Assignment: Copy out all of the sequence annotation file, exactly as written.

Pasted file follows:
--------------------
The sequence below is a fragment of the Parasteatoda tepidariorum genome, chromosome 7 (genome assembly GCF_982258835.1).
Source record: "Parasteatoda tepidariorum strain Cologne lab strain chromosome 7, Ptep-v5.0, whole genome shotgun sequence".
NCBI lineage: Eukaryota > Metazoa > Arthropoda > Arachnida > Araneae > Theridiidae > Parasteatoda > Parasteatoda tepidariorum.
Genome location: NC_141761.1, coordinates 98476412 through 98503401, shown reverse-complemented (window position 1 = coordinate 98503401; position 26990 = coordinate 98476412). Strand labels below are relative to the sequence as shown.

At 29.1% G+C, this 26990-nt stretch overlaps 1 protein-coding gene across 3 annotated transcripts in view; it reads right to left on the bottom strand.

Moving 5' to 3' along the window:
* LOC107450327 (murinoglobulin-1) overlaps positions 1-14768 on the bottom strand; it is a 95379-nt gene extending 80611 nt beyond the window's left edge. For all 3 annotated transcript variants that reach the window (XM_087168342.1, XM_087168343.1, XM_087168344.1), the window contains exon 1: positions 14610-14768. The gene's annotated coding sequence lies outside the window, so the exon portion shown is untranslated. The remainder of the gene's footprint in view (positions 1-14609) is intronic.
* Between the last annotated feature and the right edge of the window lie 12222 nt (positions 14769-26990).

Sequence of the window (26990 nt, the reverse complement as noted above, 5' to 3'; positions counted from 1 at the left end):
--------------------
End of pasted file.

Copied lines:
The sequence below is a fragment of the Parasteatoda tepidariorum genome, chromosome 7 (genome assembly GCF_982258835.1).
Source record: "Parasteatoda tepidariorum strain Cologne lab strain chromosome 7, Ptep-v5.0, whole genome shotgun sequence".
NCBI lineage: Eukaryota > Metazoa > Arthropoda > Arachnida > Araneae > Theridiidae > Parasteatoda > Parasteatoda tepidariorum.
Genome location: NC_141761.1, coordinates 98476412 through 98503401, shown reverse-complemented (window position 1 = coordinate 98503401; position 26990 = coordinate 98476412). Strand labels below are relative to the sequence as shown.

At 29.1% G+C, this 26990-nt stretch overlaps 1 protein-coding gene across 3 annotated transcripts in view; it reads right to left on the bottom strand.

Moving 5' to 3' along the window:
* LOC107450327 (murinoglobulin-1) overlaps positions 1-14768 on the bottom strand; it is a 95379-nt gene extending 80611 nt beyond the window's left edge. For all 3 annotated transcript variants that reach the window (XM_087168342.1, XM_087168343.1, XM_087168344.1), the window contains exon 1: positions 14610-14768. The gene's annotated coding sequence lies outside the window, so the exon portion shown is untranslated. The remainder of the gene's footprint in view (positions 1-14609) is intronic.
* Between the last annotated feature and the right edge of the window lie 12222 nt (positions 14769-26990).

Sequence of the window (26990 nt, the reverse complement as noted above, 5' to 3'; positions counted from 1 at the left end):